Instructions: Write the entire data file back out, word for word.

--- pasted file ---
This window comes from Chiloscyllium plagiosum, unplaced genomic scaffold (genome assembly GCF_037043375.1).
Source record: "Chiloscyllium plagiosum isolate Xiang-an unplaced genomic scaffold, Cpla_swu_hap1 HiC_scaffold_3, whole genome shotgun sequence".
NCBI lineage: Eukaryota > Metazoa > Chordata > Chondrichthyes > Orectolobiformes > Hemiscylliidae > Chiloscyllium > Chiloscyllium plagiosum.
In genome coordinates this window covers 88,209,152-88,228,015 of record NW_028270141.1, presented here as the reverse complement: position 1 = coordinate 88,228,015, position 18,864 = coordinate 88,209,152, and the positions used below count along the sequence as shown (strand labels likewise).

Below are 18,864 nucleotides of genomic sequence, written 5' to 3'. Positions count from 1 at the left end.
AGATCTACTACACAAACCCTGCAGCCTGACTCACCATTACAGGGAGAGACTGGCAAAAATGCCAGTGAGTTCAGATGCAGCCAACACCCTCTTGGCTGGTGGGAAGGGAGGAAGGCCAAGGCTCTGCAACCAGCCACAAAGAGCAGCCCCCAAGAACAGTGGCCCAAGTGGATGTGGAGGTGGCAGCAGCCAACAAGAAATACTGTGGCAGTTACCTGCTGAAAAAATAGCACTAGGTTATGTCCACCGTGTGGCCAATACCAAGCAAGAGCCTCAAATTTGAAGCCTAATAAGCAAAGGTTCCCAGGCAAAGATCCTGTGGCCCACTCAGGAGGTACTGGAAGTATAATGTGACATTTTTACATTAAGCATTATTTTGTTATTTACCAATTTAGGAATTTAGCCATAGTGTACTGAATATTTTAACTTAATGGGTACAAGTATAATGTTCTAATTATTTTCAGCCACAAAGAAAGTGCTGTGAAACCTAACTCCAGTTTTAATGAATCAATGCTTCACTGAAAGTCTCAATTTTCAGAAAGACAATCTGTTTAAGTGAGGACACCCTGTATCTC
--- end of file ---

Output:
This window comes from Chiloscyllium plagiosum, unplaced genomic scaffold (genome assembly GCF_037043375.1).
Source record: "Chiloscyllium plagiosum isolate Xiang-an unplaced genomic scaffold, Cpla_swu_hap1 HiC_scaffold_3, whole genome shotgun sequence".
NCBI lineage: Eukaryota > Metazoa > Chordata > Chondrichthyes > Orectolobiformes > Hemiscylliidae > Chiloscyllium > Chiloscyllium plagiosum.
In genome coordinates this window covers 88,209,152-88,228,015 of record NW_028270141.1, presented here as the reverse complement: position 1 = coordinate 88,228,015, position 18,864 = coordinate 88,209,152, and the positions used below count along the sequence as shown (strand labels likewise).

Below are 18,864 nucleotides of genomic sequence, written 5' to 3'. Positions count from 1 at the left end.
AGATCTACTACACAAACCCTGCAGCCTGACTCACCATTACAGGGAGAGACTGGCAAAAATGCCAGTGAGTTCAGATGCAGCCAACACCCTCTTGGCTGGTGGGAAGGGAGGAAGGCCAAGGCTCTGCAACCAGCCACAAAGAGCAGCCCCCAAGAACAGTGGCCCAAGTGGATGTGGAGGTGGCAGCAGCCAACAAGAAATACTGTGGCAGTTACCTGCTGAAAAAATAGCACTAGGTTATGTCCACCGTGTGGCCAATACCAAGCAAGAGCCTCAAATTTGAAGCCTAATAAGCAAAGGTTCCCAGGCAAAGATCCTGTGGCCCACTCAGGAGGTACTGGAAGTATAATGTGACATTTTTACATTAAGCATTATTTTGTTATTTACCAATTTAGGAATTTAGCCATAGTGTACTGAATATTTTAACTTAATGGGTACAAGTATAATGTTCTAATTATTTTCAGCCACAAAGAAAGTGCTGTGAAACCTAACTCCAGTTTTAATGAATCAATGCTTCACTGAAAGTCTCAATTTTCAGAAAGACAATCTGTTTAAGTGAGGACACCCTGTATCTC